Did you know that every 5 minutes an article is published on the topic of romantic relationships?
Actually, I just made that up. But it sure feels that way. From blogs to articles featured on trusted online news sources, newspapers, magazines, self-help books, talk shows, virtual discussion forums, to local discussion groups for men, women, couples, and of course religious groups, there is an abundance of information out there and your choice of venues to plug in to where you can learn all about how to have the best romantic relationship ever with your significant other.
You too can:
- “get what you want out of your relationship”
- “get your husband to be more involved in the home”
- learn the “10 ways to drive her wild in bed”
- or the “5 things every relationship must have”
- discover what makes the other person tick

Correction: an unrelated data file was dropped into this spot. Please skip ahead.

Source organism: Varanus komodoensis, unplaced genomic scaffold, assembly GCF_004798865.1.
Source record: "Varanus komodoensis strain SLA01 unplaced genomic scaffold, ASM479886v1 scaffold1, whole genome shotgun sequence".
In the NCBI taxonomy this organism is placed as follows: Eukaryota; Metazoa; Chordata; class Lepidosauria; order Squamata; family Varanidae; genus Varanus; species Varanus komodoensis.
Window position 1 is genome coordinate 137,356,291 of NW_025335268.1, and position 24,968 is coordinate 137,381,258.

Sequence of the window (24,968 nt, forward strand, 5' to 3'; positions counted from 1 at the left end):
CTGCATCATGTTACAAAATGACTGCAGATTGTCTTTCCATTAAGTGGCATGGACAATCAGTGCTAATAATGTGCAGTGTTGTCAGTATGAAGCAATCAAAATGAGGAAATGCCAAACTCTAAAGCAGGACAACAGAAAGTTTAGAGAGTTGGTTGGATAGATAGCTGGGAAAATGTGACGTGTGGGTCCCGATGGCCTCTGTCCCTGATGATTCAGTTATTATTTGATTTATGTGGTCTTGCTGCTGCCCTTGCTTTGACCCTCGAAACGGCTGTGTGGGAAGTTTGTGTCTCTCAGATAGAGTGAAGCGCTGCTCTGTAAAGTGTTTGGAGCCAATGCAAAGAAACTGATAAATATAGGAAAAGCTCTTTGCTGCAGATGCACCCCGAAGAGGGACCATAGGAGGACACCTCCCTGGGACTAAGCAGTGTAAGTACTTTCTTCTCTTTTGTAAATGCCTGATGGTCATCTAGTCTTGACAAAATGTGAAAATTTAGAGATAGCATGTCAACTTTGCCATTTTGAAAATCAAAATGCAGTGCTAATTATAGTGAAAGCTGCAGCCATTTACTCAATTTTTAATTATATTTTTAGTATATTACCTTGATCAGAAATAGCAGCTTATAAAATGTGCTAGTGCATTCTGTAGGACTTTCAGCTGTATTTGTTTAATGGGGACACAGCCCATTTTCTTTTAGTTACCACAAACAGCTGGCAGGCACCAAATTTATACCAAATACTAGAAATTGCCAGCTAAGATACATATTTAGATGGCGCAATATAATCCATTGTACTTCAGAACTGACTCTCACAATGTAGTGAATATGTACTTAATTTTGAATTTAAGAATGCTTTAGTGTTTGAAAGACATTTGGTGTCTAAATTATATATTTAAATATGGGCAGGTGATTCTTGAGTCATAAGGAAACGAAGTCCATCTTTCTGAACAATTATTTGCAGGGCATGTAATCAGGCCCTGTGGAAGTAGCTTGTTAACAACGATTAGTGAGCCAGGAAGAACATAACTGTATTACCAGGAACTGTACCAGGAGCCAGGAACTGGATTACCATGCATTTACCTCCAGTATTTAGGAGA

- confirm that men lose all coherent thought processes when visually stimulated
- find out how you can be visually irresistible to your husband while not attracting attention from other men
- learn the secret that will keep him from straying
- find out what all women want
- accept that you’re so vastly different from one another that you won’t last unless you’re more informed.
You should be dissatisfied in your relationship: with yourself, with your spouse, with men or women in general, with your sex life, with your level of romance, with your level of connection, with your intellectual compatibility (ok, I don’t think I’ve actually seen this one anywhere), etc. and because you are dissatisfied you therefore need to fix your relationship. Which means that your relationship is broken. Which, of course, leads people to search for answers, quick fixes or tips.